25-50-100 years ago | AspenTimes.com

25-50-100 years ago

Courtesy aspen Historical SocietyIn 1957, Stuart Mace proposed the Husky Mail, with letters carried by his renowned Toklat sled dogs to the Aspen post office.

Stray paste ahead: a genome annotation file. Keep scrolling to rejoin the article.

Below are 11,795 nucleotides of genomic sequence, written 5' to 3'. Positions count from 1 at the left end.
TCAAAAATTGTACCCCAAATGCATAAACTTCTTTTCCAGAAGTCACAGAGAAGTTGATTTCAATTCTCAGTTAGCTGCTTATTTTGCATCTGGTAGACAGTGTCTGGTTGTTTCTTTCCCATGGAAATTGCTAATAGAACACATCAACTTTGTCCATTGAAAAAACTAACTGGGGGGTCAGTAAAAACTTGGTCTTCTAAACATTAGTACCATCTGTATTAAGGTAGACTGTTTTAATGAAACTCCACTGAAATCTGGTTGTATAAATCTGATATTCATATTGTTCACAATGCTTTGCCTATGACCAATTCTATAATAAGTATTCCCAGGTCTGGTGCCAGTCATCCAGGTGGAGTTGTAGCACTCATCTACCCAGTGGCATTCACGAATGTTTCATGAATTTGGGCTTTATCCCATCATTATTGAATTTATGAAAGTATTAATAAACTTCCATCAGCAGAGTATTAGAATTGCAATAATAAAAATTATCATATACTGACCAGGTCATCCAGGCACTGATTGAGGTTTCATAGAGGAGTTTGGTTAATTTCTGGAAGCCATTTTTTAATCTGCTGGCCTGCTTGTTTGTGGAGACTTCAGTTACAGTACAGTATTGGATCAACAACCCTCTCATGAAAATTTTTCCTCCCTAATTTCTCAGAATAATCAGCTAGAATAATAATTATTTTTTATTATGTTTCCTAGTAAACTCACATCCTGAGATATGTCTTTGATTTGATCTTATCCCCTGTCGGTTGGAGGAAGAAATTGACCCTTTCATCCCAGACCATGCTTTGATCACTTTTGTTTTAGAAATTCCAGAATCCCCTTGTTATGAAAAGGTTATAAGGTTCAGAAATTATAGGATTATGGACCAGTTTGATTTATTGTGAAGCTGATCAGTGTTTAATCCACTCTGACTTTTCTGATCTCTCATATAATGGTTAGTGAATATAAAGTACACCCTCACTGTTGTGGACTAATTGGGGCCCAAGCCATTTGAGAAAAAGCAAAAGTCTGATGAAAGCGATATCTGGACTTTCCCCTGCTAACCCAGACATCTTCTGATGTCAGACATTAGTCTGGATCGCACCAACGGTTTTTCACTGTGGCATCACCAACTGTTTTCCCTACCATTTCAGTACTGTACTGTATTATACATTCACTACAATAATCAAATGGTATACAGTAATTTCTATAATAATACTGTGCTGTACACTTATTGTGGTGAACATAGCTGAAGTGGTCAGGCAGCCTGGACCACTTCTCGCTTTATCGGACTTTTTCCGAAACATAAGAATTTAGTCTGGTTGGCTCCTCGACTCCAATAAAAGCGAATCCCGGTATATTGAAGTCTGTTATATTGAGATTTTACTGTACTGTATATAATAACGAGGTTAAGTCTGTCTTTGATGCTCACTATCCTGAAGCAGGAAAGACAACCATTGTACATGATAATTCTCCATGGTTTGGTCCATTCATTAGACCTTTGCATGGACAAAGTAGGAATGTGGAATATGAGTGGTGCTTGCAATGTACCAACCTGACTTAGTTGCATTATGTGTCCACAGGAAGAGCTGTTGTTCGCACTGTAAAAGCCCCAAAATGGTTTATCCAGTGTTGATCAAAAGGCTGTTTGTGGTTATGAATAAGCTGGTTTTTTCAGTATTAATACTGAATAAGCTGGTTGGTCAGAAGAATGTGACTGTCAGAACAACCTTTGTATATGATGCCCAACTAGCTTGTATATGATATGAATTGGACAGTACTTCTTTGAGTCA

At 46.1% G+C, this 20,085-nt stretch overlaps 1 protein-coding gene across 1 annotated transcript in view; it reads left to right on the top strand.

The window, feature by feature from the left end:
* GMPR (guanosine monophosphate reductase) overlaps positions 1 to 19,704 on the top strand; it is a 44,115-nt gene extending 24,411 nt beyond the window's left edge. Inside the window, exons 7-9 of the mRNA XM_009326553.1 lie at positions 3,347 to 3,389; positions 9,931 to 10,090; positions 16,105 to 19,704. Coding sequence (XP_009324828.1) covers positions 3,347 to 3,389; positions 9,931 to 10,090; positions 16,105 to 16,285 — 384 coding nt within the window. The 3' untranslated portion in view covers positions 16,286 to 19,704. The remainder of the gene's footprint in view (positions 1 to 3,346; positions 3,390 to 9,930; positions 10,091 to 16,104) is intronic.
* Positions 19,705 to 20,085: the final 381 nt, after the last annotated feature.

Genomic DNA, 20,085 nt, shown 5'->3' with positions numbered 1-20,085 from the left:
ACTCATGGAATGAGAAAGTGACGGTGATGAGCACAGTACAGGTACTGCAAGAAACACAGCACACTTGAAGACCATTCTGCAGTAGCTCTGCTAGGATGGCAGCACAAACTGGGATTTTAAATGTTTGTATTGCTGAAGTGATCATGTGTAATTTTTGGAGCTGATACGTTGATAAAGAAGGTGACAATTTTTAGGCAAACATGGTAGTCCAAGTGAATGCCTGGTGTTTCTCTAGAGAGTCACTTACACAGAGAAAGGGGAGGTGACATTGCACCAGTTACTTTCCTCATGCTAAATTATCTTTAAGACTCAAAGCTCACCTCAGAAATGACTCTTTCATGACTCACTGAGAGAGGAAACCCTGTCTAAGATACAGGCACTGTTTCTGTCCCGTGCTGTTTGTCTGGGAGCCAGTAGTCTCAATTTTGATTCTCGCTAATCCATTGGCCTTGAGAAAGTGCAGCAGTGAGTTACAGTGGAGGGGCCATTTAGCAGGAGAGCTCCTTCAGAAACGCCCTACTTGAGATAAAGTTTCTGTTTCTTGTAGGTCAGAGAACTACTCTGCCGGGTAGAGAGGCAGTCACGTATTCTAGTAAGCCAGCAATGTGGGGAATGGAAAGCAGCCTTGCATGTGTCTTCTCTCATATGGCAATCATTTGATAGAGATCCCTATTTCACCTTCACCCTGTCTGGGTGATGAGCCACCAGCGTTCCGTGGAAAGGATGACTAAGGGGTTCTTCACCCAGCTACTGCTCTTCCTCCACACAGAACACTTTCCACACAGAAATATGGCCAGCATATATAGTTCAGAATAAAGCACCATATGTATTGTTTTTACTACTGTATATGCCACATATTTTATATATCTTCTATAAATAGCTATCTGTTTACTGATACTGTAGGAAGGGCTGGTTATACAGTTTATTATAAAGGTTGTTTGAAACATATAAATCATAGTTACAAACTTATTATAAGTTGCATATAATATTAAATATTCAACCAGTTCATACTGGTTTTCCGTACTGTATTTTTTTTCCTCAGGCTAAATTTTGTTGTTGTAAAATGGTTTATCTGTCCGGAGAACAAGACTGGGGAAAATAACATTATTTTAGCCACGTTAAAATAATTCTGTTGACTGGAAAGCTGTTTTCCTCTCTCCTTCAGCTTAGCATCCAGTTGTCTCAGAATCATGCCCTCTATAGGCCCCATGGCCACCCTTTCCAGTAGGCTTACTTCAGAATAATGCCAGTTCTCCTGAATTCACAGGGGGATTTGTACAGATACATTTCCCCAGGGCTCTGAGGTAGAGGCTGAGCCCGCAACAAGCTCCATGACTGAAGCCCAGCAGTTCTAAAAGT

A report of the Death of Jim Casey, the Famous Prospector reprinted from a Goldfield, Nev., paper portrayed a life mirrored by many Western miners.Without doubt he was the best known prospector and mining man in the entire country. The cause of death was pneumonia, and he left a wife and two children, who will probably feel the sorrow keener than any one of his friends, but their grief will be shared by hundreds of others who knew him and worked with him and prospected with him.He first came into prominence in the early days of Aspen, Colorado, and later went to Cripple Creek. In both camps he made fortunes but he was of a roving disposition. He was the man who was always chasing rainbows. He could not confine himself to the drudgery of practical mining or be under the orders on anyone. The big frame contained a heart that was not too small for the body either. When the Klondyke excitement broke out, he with John H. Mackenzie, now the manager of the Consolidated, and W.S. Stratton organized a company to go to Alaska. The finest outfit that was ever taken up the Yukon was guided by Mackenzie and Casey. The deceased left a comfortable fortune and owned mining interests all over the country. One of his friends said in regard to him, I think, in many respects, he was the most remarkable man I ever knew. When it came to prospecting he could travel over more ground than any man that ever lived, and I think he could see the different ore shoots in a minute quicker than ten other ore men put together.[The Aspen Democrat added] Jim Casey was known to all the old-timers in Aspen, having been one of the earliest prospectors in the district. He was the locator of the Mineral Farm on Smuggler mountain, and was a pioneer locator on Richmond hill. Watch Your Traps, warned the newspaper.Yesterday some men were coming down the trail on Aspen mountain and when near the Deep shaft they heard the whining of some animal nearby. On investigating they found a dog had been caught in a trap that presumably had been set to catch a coyote or fox [see photo]. The dog had evidently been in the trap for some time, and but for the timely arrival of the men, might have remained there until it starved to death. Parties setting out traps should be a little more cautious and visit them occasionally.The small group of miners holding out at the end of Castle Creek Valley would no longer feel so isolated, the paper reported. Ed Hart received a letter yesterday from the assistant postmaster general at Washington, stating that the Ashcroft mail will be carried from Aspen three times a week, commencing today. This means a boost for Ashcroft from Uncle Sam.Microfilm of The Aspen Times 1904-1909 is missing from the Colorado Historical Societys archives. These 1907 excerpts are from The Aspen Democrat.